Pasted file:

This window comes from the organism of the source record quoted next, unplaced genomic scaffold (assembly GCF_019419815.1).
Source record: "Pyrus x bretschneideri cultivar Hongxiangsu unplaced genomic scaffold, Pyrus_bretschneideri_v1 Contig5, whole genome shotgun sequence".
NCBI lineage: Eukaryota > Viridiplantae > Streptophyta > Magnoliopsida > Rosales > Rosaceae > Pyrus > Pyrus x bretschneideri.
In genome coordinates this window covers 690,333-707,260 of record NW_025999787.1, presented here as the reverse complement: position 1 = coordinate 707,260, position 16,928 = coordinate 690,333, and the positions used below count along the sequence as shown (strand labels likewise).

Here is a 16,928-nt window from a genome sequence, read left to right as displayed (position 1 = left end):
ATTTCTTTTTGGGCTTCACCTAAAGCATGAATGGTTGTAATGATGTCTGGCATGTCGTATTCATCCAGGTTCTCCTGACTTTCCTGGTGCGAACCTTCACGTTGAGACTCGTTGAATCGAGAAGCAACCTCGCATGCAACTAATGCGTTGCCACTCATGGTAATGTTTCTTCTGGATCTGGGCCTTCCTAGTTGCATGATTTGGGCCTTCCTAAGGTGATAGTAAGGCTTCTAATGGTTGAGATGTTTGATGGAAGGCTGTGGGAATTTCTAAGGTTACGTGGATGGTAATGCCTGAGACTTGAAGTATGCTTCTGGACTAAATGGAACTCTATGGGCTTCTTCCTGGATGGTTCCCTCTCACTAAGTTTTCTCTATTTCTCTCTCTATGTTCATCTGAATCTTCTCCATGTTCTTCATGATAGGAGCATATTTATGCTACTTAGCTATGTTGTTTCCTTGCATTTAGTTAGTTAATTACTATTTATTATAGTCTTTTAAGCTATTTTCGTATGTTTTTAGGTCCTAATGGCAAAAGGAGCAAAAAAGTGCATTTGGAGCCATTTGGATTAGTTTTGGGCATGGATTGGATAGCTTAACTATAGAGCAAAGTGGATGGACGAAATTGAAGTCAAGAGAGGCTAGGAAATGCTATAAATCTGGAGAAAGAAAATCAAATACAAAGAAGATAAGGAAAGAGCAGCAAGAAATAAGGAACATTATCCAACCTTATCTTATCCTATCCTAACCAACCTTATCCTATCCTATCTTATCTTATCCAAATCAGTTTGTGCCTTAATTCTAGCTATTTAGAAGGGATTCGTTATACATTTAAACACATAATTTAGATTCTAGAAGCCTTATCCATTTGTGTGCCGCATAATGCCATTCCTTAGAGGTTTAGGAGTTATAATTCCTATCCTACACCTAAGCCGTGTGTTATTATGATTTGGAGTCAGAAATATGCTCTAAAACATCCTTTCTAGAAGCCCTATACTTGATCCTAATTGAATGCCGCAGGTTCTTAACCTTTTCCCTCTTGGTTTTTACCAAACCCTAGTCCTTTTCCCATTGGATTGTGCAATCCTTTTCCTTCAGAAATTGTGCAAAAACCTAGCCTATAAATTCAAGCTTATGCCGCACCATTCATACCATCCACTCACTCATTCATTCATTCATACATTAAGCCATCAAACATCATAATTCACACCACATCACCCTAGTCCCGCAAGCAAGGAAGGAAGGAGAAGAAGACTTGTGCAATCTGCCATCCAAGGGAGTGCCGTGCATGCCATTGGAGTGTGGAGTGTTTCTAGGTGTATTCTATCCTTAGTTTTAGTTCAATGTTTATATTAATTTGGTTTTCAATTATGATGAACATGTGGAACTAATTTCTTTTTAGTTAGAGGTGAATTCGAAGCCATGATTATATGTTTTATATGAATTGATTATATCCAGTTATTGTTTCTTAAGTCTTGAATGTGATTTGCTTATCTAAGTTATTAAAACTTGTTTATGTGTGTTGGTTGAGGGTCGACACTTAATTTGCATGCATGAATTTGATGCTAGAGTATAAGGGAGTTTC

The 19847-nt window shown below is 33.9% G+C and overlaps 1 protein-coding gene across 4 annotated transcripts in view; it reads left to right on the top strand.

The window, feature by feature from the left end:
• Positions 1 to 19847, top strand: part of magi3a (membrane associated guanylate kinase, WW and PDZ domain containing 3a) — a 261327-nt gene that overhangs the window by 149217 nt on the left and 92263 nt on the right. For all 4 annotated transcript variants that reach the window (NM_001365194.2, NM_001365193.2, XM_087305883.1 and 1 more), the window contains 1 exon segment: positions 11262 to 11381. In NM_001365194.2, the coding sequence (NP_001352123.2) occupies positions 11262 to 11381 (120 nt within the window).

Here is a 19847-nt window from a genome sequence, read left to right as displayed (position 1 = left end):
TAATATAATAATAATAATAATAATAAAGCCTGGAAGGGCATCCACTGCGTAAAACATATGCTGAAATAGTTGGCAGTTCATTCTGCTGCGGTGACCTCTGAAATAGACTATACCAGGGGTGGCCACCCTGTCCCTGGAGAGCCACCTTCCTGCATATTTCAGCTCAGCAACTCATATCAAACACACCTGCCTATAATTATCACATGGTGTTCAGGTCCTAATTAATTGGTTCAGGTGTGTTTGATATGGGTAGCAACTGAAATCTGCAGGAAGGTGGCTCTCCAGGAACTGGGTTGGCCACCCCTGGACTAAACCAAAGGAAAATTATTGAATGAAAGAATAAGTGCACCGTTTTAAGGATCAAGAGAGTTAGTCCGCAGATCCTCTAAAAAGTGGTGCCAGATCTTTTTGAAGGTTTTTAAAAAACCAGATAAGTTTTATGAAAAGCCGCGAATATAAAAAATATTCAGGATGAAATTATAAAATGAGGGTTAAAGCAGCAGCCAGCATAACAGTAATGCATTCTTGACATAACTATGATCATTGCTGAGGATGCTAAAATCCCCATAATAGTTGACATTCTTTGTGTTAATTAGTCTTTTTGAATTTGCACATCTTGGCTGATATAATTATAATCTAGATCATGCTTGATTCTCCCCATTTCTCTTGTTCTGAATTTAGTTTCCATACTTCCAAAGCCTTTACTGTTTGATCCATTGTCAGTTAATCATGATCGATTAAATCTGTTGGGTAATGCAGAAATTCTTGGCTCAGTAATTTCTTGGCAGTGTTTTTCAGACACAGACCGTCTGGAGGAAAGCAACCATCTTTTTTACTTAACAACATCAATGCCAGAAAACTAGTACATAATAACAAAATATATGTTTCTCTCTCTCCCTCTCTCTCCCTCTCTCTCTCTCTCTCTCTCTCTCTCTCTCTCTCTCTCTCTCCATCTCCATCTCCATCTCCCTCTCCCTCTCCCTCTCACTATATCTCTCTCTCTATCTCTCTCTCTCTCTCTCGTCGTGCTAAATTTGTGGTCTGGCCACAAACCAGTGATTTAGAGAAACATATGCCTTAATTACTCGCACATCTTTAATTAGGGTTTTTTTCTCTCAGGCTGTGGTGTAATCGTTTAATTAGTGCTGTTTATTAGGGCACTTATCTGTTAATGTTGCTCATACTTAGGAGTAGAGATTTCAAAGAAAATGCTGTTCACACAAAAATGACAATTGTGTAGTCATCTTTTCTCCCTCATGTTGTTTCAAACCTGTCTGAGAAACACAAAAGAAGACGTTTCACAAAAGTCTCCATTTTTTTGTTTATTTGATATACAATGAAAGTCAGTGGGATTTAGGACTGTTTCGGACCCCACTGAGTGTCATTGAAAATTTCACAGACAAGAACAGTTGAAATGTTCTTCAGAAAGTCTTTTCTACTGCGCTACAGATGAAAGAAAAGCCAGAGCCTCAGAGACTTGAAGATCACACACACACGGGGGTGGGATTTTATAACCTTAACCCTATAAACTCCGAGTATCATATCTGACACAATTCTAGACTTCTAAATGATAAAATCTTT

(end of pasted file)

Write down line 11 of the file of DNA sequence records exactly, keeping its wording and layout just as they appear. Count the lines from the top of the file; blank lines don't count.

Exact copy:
TAATATAATAATAATAATAATAATAAAGCCTGGAAGGGCATCCACTGCGTAAAACATATGCTGAAATAGTTGGCAGTTCATTCTGCTGCGGTGACCTCTGAAATAGACTATACCAGGGGTGGCCACCCTGTCCCTGGAGAGCCACCTTCCTGCATATTTCAGCTCAGCAACTCATATCAAACACACCTGCCTATAATTATCACATGGTGTTCAGGTCCTAATTAATTGGTTCAGGTGTGTTTGATATGGGTAGCAACTGAAATCTGCAGGAAGGTGGCTCTCCAGGAACTGGGTTGGCCACCCCTGGACTAAACCAAAGGAAAATTATTGAATGAAAGAATAAGTGCACCGTTTTAAGGATCAAGAGAGTTAGTCCGCAGATCCTCTAAAAAGTGGTGCCAGATCTTTTTGAAGGTTTTTAAAAAACCAGATAAGTTTTATGAAAAGCCGCGAATATAAAAAATATTCAGGATGAAATTATAAAATGAGGGTTAAAGCAGCAGCCAGCATAACAGTAATGCATTCTTGACATAACTATGATCATTGCTGAGGATGCTAAAATCCCCATAATAGTTGACATTCTTTGTGTTAATTAGTCTTTTTGAATTTGCACATCTTGGCTGATATAATTATAATCTAGATCATGCTTGATTCTCCCCATTTCTCTTGTTCTGAATTTAGTTTCCATACTTCCAAAGCCTTTACTGTTTGATCCATTGTCAGTTAATCATGATCGATTAAATCTGTTGGGTAATGCAGAAATTCTTGGCTCAGTAATTTCTTGGCAGTGTTTTTCAGACACAGACCGTCTGGAGGAAAGCAACCATCTTTTTTACTTAACAACATCAATGCCAGAAAACTAGTACATAATAACAAAATATATGTTTCTCTCTCTCCCTCTCTCTCCCTCTCTCTCTCTCTCTCTCTCTCTCTCTCTCTCTCTCTCTCTCCATCTCCATCTCCATCTCCCTCTCCCTCTCCCTCTCACTATATCTCTCTCTCTATCTCTCTCTCTCTCTCTCGTCGTGCTAAATTTGTGGTCTGGCCACAAACCAGTGATTTAGAGAAACATATGCCTTAATTACTCGCACATCTTTAATTAGGGTTTTTTTCTCTCAGGCTGTGGTGTAATCGTTTAATTAGTGCTGTTTATTAGGGCACTTATCTGTTAATGTTGCTCATACTTAGGAGTAGAGATTTCAAAGAAAATGCTGTTCACACAAAAATGACAATTGTGTAGTCATCTTTTCTCCCTCATGTTGTTTCAAACCTGTCTGAGAAACACAAAAGAAGACGTTTCACAAAAGTCTCCATTTTTTTGTTTATTTGATATACAATGAAAGTCAGTGGGATTTAGGACTGTTTCGGACCCCACTGAGTGTCATTGAAAATTTCACAGACAAGAACAGTTGAAATGTTCTTCAGAAAGTCTTTTCTACTGCGCTACAGATGAAAGAAAAGCCAGAGCCTCAGAGACTTGAAGATCACACACACACGGGGGTGGGATTTTATAACCTTAACCCTATAAACTCCGAGTATCATATCTGACACAATTCTAGACTTCTAAATGATAAAATCTTT